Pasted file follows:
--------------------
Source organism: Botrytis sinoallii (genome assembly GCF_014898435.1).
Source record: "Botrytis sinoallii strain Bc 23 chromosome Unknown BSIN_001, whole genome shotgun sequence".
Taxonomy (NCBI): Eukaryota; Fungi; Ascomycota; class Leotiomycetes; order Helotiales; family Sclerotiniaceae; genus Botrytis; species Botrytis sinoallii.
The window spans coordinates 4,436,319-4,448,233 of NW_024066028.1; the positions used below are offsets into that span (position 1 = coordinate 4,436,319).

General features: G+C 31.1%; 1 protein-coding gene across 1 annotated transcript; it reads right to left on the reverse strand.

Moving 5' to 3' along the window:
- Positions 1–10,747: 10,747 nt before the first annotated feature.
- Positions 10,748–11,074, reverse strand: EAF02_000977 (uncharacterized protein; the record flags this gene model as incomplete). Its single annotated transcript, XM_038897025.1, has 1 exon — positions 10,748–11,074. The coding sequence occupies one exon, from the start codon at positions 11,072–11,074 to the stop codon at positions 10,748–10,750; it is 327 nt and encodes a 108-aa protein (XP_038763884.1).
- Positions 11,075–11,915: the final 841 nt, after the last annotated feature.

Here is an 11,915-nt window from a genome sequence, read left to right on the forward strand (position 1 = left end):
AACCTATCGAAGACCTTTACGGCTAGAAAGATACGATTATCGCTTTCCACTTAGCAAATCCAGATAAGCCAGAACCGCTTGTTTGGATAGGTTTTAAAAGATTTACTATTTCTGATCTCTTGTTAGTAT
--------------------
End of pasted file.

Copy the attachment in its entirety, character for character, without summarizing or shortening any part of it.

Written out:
Source organism: Botrytis sinoallii (genome assembly GCF_014898435.1).
Source record: "Botrytis sinoallii strain Bc 23 chromosome Unknown BSIN_001, whole genome shotgun sequence".
Taxonomy (NCBI): Eukaryota; Fungi; Ascomycota; class Leotiomycetes; order Helotiales; family Sclerotiniaceae; genus Botrytis; species Botrytis sinoallii.
The window spans coordinates 4,436,319-4,448,233 of NW_024066028.1; the positions used below are offsets into that span (position 1 = coordinate 4,436,319).

General features: G+C 31.1%; 1 protein-coding gene across 1 annotated transcript; it reads right to left on the reverse strand.

Moving 5' to 3' along the window:
- Positions 1–10,747: 10,747 nt before the first annotated feature.
- Positions 10,748–11,074, reverse strand: EAF02_000977 (uncharacterized protein; the record flags this gene model as incomplete). Its single annotated transcript, XM_038897025.1, has 1 exon — positions 10,748–11,074. The coding sequence occupies one exon, from the start codon at positions 11,072–11,074 to the stop codon at positions 10,748–10,750; it is 327 nt and encodes a 108-aa protein (XP_038763884.1).
- Positions 11,075–11,915: the final 841 nt, after the last annotated feature.

Here is an 11,915-nt window from a genome sequence, read left to right on the forward strand (position 1 = left end):
AACCTATCGAAGACCTTTACGGCTAGAAAGATACGATTATCGCTTTCCACTTAGCAAATCCAGATAAGCCAGAACCGCTTGTTTGGATAGGTTTTAAAAGATTTACTATTTCTGATCTCTTGTTAGTAT